BDF Response to the American Diabetes Association 5/24/16
Dr. Ratner, Bob – (Chief Medical Officer-ADA)
I must admit originally, I found your email from May 11th to be slightly evasive in nature and now believe my first reaction to be justified by the lack of response to our second e-mail.
Can you explain how it is that executives at ADA appear to be unable to answer questions as posed? I thought BDF’s question was simply put, does ADA accept or reject the position presently held by the NIH, JDRF and BDF that Brittle Type 1 Diabetes hereinafter BT1D is a rare disease in its own right and a separate and distinct form of T1D?
Your suggestion that BDF wait eight months for an answer as the PPC reviews the Standards of Care (SOC) for 2017 was unrelated to either our original intent or desired outcome. BDF did not ask in its original PPC proposal of March 3 (with attached supplement March 7) ‘How do you treat’? but rather quite simply…“Is Brittle Diabetes real or just a myth”?
One has to wonder how the NIH and JDRF were able to arrive at a conclusion utilizing evidence already contained in medical literature but ADA is unable to do so without a review of yet to be published works?
According to the 2016 edition of Standards of Care, the PPC “is also responsible for overseeing the review and revisions of ADA’s position statements and scientific statements”. It is BDF’s belief the PPC can even offer a consensus report or “expert opinion” which is not an ADA position. It certainly appears to suggest to us that the PPC can operate outside the framework of the SOC.
The purported modus operandi of the PPC is supposedly for its members to “systematically search Medline for human studies related to each section and published since January 1 2016” (the preceding year only). Recommendations are reviewed based on “new evidence or in some cases to clarify the prior recommendations or match the strength of the words to the strength of the evidence”. The PPC has followed this procedure for quite some time now.
Given that the NIH position statement was rendered in July 2013 and apparently not considered relevant by its absence in the 2014, 2015 and 2016 editions of SOC the only thing that is new in 2016 is the position of JDRF which isn’t on Medline because it’s posted as a blog statement and not as an article in a recognized scientific journal.
BDF requested ADA to re-review the past 95 years of medical literature to which ADA and the PPC appears to have closed a blind eye toward when it comes to the subject of Brittle Type 1 Diabetes. If in the course of 39 volumes of SOC publications BT1D has failed to make ADA’s classification list, how would waiting 8 more months make any difference? In section 2 of the SOC, the PPC states “that this section reviews most common forms of diabetes but is not comprehensive”, - “for additional information see ADA’s position statement issued in 2014 on the Diagnosis and Classification of DM”. There is no mention of uncontrolled, unstable, unpredictable, Labile or Brittle diabetes to be found in the PPC 2014 position statement supplement. In essence there is nothing that requires change.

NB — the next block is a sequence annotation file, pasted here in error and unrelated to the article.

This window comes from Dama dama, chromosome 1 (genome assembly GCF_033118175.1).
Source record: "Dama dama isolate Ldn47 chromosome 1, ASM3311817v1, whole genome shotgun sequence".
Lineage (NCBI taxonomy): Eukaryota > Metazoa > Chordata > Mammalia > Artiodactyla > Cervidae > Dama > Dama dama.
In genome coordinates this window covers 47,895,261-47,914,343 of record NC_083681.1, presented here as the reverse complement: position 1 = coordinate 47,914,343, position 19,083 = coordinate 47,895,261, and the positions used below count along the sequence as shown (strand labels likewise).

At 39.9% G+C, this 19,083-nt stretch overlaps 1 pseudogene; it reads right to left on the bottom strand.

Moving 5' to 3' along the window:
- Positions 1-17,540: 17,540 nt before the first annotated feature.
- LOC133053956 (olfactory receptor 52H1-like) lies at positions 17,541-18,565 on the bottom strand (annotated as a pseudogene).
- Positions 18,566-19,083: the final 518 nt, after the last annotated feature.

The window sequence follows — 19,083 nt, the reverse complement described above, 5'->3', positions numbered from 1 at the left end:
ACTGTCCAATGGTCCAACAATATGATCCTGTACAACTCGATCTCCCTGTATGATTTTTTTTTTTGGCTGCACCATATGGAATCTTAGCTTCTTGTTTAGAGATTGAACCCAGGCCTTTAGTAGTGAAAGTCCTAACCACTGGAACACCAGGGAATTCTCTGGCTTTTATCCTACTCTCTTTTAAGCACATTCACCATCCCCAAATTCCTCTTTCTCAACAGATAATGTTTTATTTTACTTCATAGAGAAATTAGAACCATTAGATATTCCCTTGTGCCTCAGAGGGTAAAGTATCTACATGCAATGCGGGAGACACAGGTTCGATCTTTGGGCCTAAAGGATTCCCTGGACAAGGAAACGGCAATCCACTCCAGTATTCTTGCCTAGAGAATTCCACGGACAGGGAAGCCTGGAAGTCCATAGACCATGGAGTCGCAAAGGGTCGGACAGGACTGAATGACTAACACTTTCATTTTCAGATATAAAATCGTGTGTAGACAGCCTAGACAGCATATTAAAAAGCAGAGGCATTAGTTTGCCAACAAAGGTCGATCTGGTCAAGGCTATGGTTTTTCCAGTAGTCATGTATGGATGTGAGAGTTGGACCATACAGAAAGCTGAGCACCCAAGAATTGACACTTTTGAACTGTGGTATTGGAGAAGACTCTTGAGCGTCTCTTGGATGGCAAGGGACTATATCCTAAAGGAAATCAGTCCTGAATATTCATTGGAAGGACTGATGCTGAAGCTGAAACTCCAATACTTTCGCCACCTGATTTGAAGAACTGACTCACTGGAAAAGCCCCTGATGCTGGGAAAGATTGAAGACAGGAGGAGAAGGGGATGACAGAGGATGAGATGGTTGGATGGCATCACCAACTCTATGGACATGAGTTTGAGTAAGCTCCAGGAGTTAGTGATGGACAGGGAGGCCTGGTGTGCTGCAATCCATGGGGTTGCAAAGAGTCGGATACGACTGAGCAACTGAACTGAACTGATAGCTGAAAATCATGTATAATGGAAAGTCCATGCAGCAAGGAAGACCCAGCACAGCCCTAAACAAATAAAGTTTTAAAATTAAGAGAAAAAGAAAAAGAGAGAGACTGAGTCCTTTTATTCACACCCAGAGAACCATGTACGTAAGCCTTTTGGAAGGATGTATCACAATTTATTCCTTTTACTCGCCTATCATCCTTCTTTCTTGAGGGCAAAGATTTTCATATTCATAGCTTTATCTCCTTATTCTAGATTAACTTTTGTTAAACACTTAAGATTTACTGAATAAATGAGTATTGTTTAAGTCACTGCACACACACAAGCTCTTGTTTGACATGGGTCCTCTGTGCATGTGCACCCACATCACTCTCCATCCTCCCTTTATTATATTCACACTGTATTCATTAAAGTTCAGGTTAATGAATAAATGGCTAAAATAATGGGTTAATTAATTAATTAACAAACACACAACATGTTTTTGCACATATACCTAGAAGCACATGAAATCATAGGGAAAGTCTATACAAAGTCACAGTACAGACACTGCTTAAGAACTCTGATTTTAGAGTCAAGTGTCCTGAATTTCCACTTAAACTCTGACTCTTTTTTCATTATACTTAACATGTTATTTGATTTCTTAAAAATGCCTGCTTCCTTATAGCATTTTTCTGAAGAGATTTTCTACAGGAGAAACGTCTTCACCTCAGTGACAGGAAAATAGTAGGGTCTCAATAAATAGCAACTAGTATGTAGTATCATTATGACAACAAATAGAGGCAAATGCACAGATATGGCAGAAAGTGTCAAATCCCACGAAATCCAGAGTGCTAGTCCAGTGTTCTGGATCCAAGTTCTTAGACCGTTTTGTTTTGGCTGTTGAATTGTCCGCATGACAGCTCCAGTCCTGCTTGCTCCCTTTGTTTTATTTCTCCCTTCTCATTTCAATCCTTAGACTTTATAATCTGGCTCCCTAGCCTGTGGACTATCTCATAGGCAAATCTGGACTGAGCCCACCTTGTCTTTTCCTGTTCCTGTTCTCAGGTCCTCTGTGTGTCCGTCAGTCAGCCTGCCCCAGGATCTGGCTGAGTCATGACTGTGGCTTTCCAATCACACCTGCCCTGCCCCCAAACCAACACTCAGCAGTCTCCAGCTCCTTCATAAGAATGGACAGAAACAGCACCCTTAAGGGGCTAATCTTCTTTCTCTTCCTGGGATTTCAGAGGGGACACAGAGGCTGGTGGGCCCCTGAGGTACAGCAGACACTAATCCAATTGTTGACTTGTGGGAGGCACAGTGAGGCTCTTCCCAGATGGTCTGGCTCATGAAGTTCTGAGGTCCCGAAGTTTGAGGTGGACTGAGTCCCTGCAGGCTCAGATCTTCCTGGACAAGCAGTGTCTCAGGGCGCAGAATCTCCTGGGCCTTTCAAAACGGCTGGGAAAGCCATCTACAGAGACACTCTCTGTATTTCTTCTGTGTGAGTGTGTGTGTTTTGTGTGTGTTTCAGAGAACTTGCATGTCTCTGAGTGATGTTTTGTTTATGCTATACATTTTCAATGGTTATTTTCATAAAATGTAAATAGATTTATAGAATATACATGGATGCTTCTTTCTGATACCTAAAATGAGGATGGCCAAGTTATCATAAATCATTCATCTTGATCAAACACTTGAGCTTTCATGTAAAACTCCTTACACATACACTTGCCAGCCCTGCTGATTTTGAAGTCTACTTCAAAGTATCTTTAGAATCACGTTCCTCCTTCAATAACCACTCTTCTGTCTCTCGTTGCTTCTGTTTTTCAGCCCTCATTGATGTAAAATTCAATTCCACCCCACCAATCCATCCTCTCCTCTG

The problem with the modus operandi established by ADA’s PPC is the built in assumption that the PPC never errs, has never omitted anything of substance or has ever been swayed by the medical paradigm of the year or decade which attracts the greatest flow of monies into research coffers. They appear to never retrace their steps any further back than one year in the course of the review process. So what would be the justification for BDF to wait eight months as instructed?
During these eight months while the PPC keeps those afflicted by physician diagnosed BT1D and their families in suspense, BDF will:
1. Persevere in its educational mission assisting those who are being diagnosed with BT1D by more adequately informed physicians, those clinical practitioners ADA appears to be reluctant to assist;
2. continue highlighting clinical trials geared to curing Brittle type 1 diabetes, a disease that continues to be unrecognized by some of the more myopic health care agencies;
3. develop and execute its mass media campaign highlighting these specific inequities which exist in the medical healthcare field;
4. continue to ask why organizations rich with copious amounts of donor and federal funds to the tune of hundreds of millions of dollars have yet to address questions of a five year gap in information flow between the basic researcher and the clinical practitioner or who have yet to establish regional advisory panels to assist clinical practitioners with difficult BT1D cases;
5. advance the cause of further clarification on exact amounts of monies being raised under the vagary of the diabetes banner as well as how and where that money is actually being spent;
6. continue its analysis of past practices of individual healthcare organizations which the media has already documented including negative statements which have yet to be refuted;
7. expand its social media campaign already aimed at raising awareness in today’s “court of public opinion”.
BDF has asked ADA to conduct a thorough review of the medical literature as was conducted by the NIH and JDRF and come to one position or another. There are two choices, Brittle Type 1 exists or it does not. Either way take a position as a “Health Organization”, or dare we suggest even as scientists, of its existence or nonexistence. This is binary, there is no room, nor should there ever be, for political vagaries or spin as seems to be the case. With the superfluous amounts of funding and the resulting resources at ADA’s disposal, this process should not take 8 months.
Sincerely, Emanuel (Manny) Sorge Ph.D. Chairman/President – BDF